“We’re not going to have to watch a movie about some animal food torture mill while we eat, are we?” David raised his brows in trepidation. We sat off to the side, watching nametags intertwine from across the pool as people sampled treats from local producers such as Spring Hill Farm Creamery and Janet the Olive Oil Lady.

View of the mixer
Olive Oil Lady

“No, it’s probably just a promotional thing, a feel-good type show about the stuff we’re eating,” I said.

“It’s called Farmageddon,” David groaned.

“Yeah, okay, that doesn’t bode well,” I said. “Let’s just go with it. I’m sure the food’ll be worth the wait.” I wondered if starting dinner service an hour late was part of the “slow” concept. It had been forever since I’d visited the Pearl, and I was curious to see what Chef Jaison Burke’s “seasonally inspired” appetizers and three-course meal would taste like.

David and I were both right. The movie came on, a documentary the New York Times had aptly described as “anxiety-laden,” and one of the first images we saw was of a huge processing plant, with pigs piled on top of each other. “Awesome,” David said.

Farmaggedon on the screen

“Ah, you don’t have to watch. Here, taste this.” I handed over my fork, on which I’d crafted a bite of bass and heirloom tomato. Occasionally, we looked up to the film, and listened to small farmers’ tales of government oversight woe. It was a total downer, but also an eye-opener about just how often big-money agriculture harasses small farms. Still, it was the kind of thing you’d want to show in schools, not to a giant choir, all singing the slow food anthem in harmony.

Sponsored
Here's something you might be interested in.
Submit a free classified
or view all
Previous article

Nathan Hubbard returns to La Cage aux Folles

“We’re downstairs in the pit”
Next Article

Daily News Cafe: looks like a breakfast-all-day

In our search for new variations, we sometimes forget how good the originals are.
Comments
1

If you thought the film about industrial farming was a downer, imagine the day to day life of those pigs. Obviously, farmed pigs are suffering - both mentally and physically. If a dog was treated like a pig in a factory farm it would be a felony.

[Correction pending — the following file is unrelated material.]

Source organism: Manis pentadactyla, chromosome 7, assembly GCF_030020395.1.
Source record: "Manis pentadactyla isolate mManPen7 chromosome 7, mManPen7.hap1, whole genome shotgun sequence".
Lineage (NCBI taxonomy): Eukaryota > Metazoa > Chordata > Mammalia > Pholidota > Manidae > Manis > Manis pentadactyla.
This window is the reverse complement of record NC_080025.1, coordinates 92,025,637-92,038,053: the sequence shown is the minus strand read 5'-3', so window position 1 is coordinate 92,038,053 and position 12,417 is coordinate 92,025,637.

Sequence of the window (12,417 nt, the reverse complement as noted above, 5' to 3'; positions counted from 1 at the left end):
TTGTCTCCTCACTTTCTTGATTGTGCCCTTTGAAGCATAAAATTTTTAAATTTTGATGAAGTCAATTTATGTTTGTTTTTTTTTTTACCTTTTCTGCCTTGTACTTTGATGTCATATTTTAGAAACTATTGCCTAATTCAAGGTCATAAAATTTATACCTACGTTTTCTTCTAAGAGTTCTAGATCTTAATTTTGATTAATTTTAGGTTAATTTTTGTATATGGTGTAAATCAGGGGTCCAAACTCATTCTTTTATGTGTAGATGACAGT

Perhaps your slow food hosts thought that a group of people who cared about food might also care to know what the vast majority of farm animals endure on their way to the plate. If you can't even bear to watch it then you maybe you shouldn't eat it.

Sept. 23, 2011

Sign in to comment

Sign in

Ask a Hipster — Advice you didn't know you needed Big Screen — Movie commentary Blurt — Music's inside track Booze News — San Diego spirits Classical Music — Immortal beauty Classifieds — Free and easy Cover Stories — Front-page features Drinks All Around — Bartenders' drink recipes Excerpts — Literary and spiritual excerpts Feast! — Food & drink reviews Feature Stories — Local news & stories From the Archives — Spotlight on the past Golden Dreams — Talk of the town Letters — Our inbox [email protected] — Local movie buffs share favorites Movie Reviews — Our critics' picks and pans Musician Interviews — Up close with local artists Neighborhood News from Stringers — Hyperlocal news News Ticker — News & politics Obermeyer — San Diego politics illustrated Outdoors — Weekly changes in flora and fauna Overheard in San Diego — Eavesdropping illustrated Poetry — The old and the new Reader Travel — Travel section built by travelers Reading — The hunt for intellectuals Roam-O-Rama — SoCal's best hiking/biking trails San Diego Beer — Inside San Diego suds SD on the QT — Almost factual news Sheep and Goats — Places of worship Special Issues — The best of Street Style — San Diego streets have style Surf Diego — Real stories from those braving the waves Tin Fork — Silver spoon alternative Under the Radar — Matt Potter's undercover work Unforgettable — Long-ago San Diego Unreal Estate — San Diego's priciest pads Your Week — Daily event picks
4S Ranch Allied Gardens Alpine Baja Balboa Park Bankers Hill Barrio Logan Bay Ho Bay Park Black Mountain Ranch Blossom Valley Bonita Bonsall Borrego Springs Boulevard Campo Cardiff-by-the-Sea Carlsbad Carmel Mountain Carmel Valley Chollas View Chula Vista City College City Heights Clairemont College Area Coronado CSU San Marcos Cuyamaca College Del Cerro Del Mar Descanso Downtown San Diego Eastlake East Village El Cajon Emerald Hills Encanto Encinitas Escondido Fallbrook Fletcher Hills Golden Hill Grant Hill Grantville Grossmont College Guatay Harbor Island Hillcrest Imperial Beach Imperial Valley Jacumba Jamacha-Lomita Jamul Julian Kearny Mesa Kensington La Jolla Lakeside La Mesa Lemon Grove Leucadia Liberty Station Lincoln Acres Lincoln Park Linda Vista Little Italy Logan Heights Mesa College Midway District MiraCosta College Miramar Miramar College Mira Mesa Mission Beach Mission Hills Mission Valley Mountain View Mount Hope Mount Laguna National City Nestor Normal Heights North Park Oak Park Ocean Beach Oceanside Old Town Otay Mesa Pacific Beach Pala Palomar College Palomar Mountain Paradise Hills Pauma Valley Pine Valley Point Loma Point Loma Nazarene Potrero Poway Rainbow Ramona Rancho Bernardo Rancho Penasquitos Rancho San Diego Rancho Santa Fe Rolando San Carlos San Marcos San Onofre Santa Ysabel Santee San Ysidro Scripps Ranch SDSU Serra Mesa Shelltown Shelter Island Sherman Heights Skyline Solana Beach Sorrento Valley Southcrest South Park Southwestern College Spring Valley Stockton Talmadge Temecula Tierrasanta Tijuana UCSD University City University Heights USD Valencia Park Valley Center Vista Warner Springs
Close